Human rights laws in Canada do not simply prohibit employers and other organizations from taking overtly discriminatory actions against individuals. These laws, such as the Ontario Human Rights Code or the Canadian Human Rights Act, also require an employer to take positive steps to eliminate or reduce barriers in the workplace. This is known as the duty to accommodate.
The duty to accommodate recognizes that it is sometimes necessary to treat a person differently from others in order to ensure they are treated fairly in light of their individual characteristics, needs, or circumstances. The duty is aimed at removing barriers and ensuring individuals’ the ability to fully participate in the workplace and society at large.
In the employment context, the duty to accommodate often arises when an employer seeks to apply a rule or standard to all employees in a way that has negative consequences for some employees due to a prohibited ground of discrimination. (See “Am I being discriminated against at work?” for more information on the prohibited grounds of discrimination.)
In these circumstances, the employer may be required to accommodate the employee by modifying the rule as it applies to the employee, by providing additional assistance or making changes to the physical environment or workplace culture, or even by providing an exemption for the employee.
- An employer could be required to modify dress code requirements for some employees if the dress code conflicts with an employee’s religious dress requirements.
- An employer may be required to provide employees with modified duties, specialized work equipment, or changes to their physical workspace if they cannot perform their duties for reasons such as pregnancy or disability.
- An employer could be required to allow for alternative work arrangements, such as compressed hours, flexible hours or a flexible place of work to accommodate childcare or other family obligations.
The nature of the accommodation required will vary according to each individual’s unique needs, which must be assessed and accommodated on an individualized basis.
While employers will sometimes be under an obligation to inquire into whether an employee needs accommodation, it is generally the responsibility of the employee to communicate his or her need for accommodation to the employer.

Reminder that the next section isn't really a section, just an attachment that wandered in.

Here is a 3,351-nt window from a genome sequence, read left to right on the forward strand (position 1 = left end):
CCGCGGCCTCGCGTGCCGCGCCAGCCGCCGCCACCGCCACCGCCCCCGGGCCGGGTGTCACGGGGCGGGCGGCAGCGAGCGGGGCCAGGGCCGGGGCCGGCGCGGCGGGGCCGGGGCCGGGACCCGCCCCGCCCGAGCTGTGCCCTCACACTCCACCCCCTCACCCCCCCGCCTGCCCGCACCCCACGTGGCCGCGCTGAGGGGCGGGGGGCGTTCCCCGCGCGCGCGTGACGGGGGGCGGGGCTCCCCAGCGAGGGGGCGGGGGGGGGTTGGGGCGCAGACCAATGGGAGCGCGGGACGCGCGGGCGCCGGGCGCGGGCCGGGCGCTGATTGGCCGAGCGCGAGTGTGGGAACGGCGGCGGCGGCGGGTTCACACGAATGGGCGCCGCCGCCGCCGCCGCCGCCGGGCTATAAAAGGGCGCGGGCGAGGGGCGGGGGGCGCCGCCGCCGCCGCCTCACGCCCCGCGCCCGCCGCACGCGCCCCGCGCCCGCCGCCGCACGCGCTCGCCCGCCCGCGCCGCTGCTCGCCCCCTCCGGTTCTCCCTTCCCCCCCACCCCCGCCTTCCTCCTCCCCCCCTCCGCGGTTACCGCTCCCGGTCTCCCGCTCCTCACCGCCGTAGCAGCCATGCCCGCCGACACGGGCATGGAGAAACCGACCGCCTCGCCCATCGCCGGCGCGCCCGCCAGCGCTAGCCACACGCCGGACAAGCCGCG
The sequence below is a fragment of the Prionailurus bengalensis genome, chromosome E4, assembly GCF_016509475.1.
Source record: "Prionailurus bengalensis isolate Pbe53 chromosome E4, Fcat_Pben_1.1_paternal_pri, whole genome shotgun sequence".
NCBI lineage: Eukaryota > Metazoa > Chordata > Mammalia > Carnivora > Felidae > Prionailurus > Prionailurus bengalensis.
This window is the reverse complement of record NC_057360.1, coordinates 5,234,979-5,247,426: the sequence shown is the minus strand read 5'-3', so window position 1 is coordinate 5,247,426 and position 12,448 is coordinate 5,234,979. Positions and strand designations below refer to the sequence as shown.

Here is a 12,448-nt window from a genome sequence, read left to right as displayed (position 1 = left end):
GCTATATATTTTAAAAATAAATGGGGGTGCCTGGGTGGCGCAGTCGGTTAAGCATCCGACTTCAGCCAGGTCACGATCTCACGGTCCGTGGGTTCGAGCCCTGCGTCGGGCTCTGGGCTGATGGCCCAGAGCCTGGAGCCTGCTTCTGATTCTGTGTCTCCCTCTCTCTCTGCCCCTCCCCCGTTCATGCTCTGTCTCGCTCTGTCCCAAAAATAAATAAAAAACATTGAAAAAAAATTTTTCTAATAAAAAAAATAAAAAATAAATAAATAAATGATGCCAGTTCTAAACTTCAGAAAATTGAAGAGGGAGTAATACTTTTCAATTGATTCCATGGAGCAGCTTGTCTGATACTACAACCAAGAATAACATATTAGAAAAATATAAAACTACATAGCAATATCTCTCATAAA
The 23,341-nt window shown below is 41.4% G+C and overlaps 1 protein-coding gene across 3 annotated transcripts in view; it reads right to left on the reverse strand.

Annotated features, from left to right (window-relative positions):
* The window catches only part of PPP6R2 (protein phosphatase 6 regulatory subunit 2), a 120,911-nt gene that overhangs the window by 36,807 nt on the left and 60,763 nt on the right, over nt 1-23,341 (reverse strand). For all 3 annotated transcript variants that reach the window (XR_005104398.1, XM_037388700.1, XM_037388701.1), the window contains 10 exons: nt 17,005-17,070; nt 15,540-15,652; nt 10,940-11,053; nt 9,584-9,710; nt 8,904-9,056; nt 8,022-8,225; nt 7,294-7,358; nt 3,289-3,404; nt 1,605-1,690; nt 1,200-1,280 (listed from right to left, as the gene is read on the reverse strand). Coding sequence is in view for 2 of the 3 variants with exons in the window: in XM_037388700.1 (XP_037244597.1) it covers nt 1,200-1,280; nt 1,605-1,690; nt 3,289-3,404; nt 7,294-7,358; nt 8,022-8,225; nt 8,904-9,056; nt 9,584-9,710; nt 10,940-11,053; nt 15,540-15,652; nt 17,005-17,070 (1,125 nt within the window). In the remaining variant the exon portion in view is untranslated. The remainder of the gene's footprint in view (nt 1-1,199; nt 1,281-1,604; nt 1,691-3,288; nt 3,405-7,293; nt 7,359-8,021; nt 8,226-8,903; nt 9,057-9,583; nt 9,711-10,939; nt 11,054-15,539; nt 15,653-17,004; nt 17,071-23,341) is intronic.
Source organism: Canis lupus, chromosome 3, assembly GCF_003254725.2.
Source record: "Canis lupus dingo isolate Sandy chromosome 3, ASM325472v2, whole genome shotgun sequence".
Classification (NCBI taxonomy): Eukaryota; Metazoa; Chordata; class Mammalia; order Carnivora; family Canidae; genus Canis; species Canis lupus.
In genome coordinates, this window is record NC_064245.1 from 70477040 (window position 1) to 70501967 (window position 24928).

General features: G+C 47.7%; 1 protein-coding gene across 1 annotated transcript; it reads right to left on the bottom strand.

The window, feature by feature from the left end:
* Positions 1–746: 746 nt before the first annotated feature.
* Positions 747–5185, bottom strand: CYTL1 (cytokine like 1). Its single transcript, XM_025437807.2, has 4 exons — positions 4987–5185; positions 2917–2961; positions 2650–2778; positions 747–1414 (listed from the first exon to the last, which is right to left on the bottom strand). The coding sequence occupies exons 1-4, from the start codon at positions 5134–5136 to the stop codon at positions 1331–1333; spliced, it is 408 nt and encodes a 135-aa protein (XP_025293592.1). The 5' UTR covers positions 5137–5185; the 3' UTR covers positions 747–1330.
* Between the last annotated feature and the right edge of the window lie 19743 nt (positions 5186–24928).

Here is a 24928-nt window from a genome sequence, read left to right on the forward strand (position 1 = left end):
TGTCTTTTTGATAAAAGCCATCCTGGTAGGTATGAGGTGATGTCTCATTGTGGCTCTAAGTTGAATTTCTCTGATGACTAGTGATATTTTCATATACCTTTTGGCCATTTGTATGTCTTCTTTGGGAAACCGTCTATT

Employees are also required to cooperate and be reasonable during the accommodation process. This may involve providing information to help the employer understand what it needs to do to provide accommodation. But employers are entitled to only the information necessary to determine what accommodation is required.
Finally, employees may be required to accept accommodations that appropriately address their needs, even if the accommodations are not ideal or exactly what the employees had asked for.
Accommodating to the Point of Undue Hardship
The duty to accommodate is not limitless. Even where it seems like the employer may have failed to provide necessary accommodation, the employer may nonetheless justify its policy, practice or expectation.
For instance, an employer may be able to establish that accommodating an employee would cause the employer such significant hardship that it should not be required to provide accommodation. Examples of undue hardship can include changes that endanger an employee’s health and safety or the health and safety of others, or changes that impose a financial cost that is so significant that it threatens the viability of the employer’s business. That being said, the standard on the employer is high and recognizes that employer may be required to suffer some hardship in order to provide accommodation.
Whether an employer or other organization has fulfilled its duty to accommodate an individual – and whether it will be able to establish a defence if it has not – is a very individualized and fact-based inquiry. If you believe that an employer or service-provider has failed to accommodate you on the basis of a prohibited ground, you may have been subject to discrimination, and you should seek advice from a human rights lawyer.
We are here to help: Consult one of our experienced human rights lawyers at Raven, Cameron, Ballantyne and Yazbeck LLP if you are considering making a complaint of discrimination against your employer.